Although Au/Sn solder performs like a braze in service, it can also be processed as a solder using flux. There is a caveat – not all fluxes can handle the high processing temperature required for eutectic Au/Sn solder alloy.
Ordinary rosin-based fluxes aren’t suitable as the rosin would be severely charred/caramelised by high process temperatures, in excess of 300°C. Specialized fluxes, with heat-stabilised resins that have higher breakdown temps with suitable activators, don’t char and also facilitate cleanability. An alternative to a resin flux is to use a water-soluble organic acid flux. These are available from a few specialised suppliers and can work well. Cleaning is usually easier than the resin materials, subject to the normal process constraints of water-soluble materials. Nitrogen as an inert atmosphere can be used in conjunction with the flux to enhance wetting and ease of cleaning of the flux residue. So, a good flux choice can allow the use of solder paste with its advantages - especially when handling multiple joint assemblies. The profile is shorter with a lower peak temperature (310-320°C) compared to forming gas (350°C). A flux with good wetting will have lower voiding.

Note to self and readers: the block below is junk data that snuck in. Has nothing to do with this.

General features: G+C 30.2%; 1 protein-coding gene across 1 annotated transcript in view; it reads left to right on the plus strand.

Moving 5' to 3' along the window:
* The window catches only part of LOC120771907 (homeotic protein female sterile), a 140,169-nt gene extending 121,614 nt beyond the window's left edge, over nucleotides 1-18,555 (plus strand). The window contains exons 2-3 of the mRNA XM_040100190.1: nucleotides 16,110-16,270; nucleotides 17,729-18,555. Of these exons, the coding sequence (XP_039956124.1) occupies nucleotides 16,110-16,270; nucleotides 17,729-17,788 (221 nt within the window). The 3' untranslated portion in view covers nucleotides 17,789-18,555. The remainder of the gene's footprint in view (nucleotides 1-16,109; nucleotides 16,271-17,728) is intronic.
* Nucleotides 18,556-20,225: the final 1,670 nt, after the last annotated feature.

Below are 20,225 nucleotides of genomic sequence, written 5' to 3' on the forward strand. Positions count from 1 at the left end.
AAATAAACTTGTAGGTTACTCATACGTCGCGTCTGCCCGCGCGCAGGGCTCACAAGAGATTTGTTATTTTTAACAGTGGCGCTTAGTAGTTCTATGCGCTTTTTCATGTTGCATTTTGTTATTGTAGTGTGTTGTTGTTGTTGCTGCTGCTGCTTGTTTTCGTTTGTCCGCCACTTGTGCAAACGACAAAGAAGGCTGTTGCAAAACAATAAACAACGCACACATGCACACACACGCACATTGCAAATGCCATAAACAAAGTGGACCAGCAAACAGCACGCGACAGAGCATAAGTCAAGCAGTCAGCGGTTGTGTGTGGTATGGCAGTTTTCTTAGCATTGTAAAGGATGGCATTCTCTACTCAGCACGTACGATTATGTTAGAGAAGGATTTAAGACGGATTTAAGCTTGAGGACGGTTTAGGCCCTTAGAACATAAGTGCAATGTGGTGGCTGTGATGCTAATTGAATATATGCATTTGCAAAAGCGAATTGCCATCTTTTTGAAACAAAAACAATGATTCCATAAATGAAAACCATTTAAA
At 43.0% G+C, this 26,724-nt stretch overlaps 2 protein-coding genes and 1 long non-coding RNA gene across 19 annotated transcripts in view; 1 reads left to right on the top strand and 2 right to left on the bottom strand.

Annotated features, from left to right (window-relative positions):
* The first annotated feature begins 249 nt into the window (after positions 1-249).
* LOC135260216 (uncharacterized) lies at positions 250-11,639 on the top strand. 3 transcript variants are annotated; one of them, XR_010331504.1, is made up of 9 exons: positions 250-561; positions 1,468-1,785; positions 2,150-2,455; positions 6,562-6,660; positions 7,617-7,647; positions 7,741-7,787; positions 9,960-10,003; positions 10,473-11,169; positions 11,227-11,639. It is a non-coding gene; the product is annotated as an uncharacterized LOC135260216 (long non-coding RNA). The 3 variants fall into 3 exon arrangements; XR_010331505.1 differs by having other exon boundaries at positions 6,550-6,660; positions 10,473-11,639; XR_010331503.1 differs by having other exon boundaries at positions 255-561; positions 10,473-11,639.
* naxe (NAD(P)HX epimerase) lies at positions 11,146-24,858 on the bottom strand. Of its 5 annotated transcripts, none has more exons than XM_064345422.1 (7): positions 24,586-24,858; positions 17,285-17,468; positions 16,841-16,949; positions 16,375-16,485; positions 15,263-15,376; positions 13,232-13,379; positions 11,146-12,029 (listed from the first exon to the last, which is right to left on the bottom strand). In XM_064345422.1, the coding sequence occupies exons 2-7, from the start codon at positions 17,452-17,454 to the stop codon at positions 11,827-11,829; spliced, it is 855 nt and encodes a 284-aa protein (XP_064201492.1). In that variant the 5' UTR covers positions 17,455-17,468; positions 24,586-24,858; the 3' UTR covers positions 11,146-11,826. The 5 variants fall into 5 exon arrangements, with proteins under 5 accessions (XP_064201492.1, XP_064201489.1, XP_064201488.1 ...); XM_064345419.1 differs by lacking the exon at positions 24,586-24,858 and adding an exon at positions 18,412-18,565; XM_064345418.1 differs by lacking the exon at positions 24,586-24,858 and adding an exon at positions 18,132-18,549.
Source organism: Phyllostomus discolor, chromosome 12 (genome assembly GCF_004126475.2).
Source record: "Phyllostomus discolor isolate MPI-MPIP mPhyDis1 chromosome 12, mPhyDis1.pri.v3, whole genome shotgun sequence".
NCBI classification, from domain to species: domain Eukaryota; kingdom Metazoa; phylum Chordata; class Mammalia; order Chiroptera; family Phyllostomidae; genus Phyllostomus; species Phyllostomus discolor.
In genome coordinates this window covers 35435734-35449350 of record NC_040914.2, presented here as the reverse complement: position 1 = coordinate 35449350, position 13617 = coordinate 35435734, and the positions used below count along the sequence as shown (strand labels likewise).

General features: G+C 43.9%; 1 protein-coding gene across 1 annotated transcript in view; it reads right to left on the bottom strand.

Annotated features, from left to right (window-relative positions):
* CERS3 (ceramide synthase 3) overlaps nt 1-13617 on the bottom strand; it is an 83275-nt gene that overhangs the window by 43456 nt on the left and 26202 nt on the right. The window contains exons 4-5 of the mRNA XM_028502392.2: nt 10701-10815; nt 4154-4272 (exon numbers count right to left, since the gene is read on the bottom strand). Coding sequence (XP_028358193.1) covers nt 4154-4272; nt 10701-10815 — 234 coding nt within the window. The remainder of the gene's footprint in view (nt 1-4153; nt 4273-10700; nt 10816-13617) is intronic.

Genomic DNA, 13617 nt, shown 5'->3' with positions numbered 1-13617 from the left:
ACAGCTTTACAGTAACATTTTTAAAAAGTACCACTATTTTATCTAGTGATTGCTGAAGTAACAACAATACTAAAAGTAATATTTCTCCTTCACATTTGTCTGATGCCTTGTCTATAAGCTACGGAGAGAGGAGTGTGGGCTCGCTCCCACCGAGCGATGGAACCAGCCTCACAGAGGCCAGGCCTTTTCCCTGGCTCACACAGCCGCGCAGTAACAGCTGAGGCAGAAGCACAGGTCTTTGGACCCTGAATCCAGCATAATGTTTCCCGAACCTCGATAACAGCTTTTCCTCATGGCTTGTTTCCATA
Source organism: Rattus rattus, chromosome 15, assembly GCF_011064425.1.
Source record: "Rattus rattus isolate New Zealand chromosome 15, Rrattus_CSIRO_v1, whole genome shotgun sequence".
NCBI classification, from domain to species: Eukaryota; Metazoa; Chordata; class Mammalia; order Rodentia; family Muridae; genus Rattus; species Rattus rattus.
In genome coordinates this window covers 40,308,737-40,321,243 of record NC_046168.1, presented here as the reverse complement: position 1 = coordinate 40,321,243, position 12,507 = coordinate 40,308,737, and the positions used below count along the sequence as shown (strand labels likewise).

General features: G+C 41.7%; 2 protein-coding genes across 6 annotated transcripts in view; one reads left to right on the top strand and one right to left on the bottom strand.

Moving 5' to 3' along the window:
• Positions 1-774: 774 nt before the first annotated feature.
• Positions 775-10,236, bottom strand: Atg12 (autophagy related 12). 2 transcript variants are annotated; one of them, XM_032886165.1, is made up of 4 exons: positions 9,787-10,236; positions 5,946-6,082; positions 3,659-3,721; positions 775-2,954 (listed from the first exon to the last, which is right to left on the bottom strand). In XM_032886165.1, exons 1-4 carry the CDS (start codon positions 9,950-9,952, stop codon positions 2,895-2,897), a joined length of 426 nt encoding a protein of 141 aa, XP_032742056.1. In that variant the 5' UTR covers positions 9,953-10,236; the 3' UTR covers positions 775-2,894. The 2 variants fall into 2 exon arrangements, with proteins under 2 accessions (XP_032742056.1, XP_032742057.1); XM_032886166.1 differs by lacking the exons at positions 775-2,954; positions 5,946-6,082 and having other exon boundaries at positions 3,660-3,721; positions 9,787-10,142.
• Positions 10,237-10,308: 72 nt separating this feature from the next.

Another option to using a flux is to employ formic acid. It breaks down completely, leaving no residues. As an acid it readily removes any oxide but is rapidly broken down to harmless CO2 and water during the ramp to reflow. This means we need a well-controlled nitrogen atmosphere to prevent re-oxidation, but no post reflow cleaning is needed. The acid is introduced to the oven by simply bubbling the nitrogen through it. Downside? The formic acid can be pretty fierce to the reflow oven and operators. Equipment has to be chosen accordingly. Formic acid is a kind of hybrid process between flux and fluxless. Compared to forming gas, heat transfer is not quite as efficient due to the lack of hydrogen, but no different to a fluxed process.